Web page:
Yates is not the only plaintiff in this case, however. As the defendants have noted, Smith has standing and his complaint is not subject to dismissal here. The court must therefore consider his motion seeking leave to amend the complaint. Rule 15 of the Federal Rules of Civil Procedure directs courts to "freely give leave [to amend] when justice so requires." Id . See Foman v. Davis, 371 U.S. 178, 182 (1962) ("If the underlying facts or circumstances relied upon by a plaintiff may be a proper subject of relief, he ought to be afforded an opportunity to test his claim on the merits."); Johnson v. Oroweat Foods Co., 785 F.2d 503, 509 (4th Cir. 1986) ("[L]eave to amend a pleading should be denied only when the amendment would be prejudicial to the opposing party, there has been bad faith on the part of the moving party, or the amendment would be futile.").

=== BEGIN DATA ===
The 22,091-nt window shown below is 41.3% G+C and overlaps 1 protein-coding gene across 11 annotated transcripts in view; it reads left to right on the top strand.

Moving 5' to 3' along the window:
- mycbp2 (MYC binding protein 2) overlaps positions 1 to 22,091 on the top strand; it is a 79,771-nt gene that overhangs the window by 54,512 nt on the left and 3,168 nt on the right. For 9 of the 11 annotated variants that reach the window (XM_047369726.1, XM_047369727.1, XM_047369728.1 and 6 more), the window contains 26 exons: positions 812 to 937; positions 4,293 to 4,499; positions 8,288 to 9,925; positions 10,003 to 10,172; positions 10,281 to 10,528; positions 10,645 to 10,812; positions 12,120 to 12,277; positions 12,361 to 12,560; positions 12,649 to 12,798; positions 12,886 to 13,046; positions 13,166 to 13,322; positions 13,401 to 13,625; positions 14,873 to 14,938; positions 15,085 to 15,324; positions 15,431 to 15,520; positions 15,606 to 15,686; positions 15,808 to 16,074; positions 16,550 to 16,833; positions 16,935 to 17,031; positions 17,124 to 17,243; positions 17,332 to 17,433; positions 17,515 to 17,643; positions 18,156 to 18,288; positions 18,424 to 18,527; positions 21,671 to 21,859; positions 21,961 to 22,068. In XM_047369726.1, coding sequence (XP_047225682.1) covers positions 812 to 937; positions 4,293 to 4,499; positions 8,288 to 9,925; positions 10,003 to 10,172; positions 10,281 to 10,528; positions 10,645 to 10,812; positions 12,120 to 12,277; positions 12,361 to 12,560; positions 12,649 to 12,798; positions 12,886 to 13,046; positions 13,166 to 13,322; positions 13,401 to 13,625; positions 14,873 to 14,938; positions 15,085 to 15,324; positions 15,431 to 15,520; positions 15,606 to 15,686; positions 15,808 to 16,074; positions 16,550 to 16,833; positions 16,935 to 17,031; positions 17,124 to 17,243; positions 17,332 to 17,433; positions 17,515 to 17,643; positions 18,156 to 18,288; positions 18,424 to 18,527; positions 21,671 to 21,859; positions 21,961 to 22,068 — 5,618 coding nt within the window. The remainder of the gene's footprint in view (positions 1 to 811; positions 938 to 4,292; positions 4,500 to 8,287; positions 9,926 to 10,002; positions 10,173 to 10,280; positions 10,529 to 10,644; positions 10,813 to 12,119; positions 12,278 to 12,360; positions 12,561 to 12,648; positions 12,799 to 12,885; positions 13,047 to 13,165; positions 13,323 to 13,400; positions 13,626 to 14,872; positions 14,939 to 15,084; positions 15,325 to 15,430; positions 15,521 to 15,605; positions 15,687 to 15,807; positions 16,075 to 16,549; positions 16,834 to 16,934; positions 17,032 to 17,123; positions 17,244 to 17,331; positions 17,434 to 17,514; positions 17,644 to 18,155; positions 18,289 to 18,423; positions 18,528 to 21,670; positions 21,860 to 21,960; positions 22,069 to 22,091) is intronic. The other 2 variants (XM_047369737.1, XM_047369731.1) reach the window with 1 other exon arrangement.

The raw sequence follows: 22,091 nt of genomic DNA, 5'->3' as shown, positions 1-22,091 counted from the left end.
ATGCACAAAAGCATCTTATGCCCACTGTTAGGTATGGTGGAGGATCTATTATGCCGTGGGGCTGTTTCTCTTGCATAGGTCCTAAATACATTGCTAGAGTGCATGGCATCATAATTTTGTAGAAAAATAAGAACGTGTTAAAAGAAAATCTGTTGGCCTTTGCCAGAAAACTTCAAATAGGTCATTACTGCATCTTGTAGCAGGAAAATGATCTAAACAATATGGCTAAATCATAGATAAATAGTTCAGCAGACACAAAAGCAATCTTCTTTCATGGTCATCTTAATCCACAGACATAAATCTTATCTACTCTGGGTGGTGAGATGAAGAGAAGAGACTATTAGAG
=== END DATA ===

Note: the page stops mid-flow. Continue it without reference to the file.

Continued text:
The court finds no reason to deny Smith leave to amend here. There is no evidence that the motion seeking leave to amend was made in bad faith, or that the defendants will be prejudiced by the amendment. The amended complaint, in turn, properly joins Yates as co-plaintiff in this action. See Fed.R.Civ.P. 20(a) (stating that plaintiffs may be joined in one action if their claims arise from the same transaction or occurrence and any common question of law or fact will arise in the action). In the amended complaint, Yates alleges that she qualifies as a personal representative of Sosebee's estate in Virginia and states a claim for relief under Virginia's wrongful ...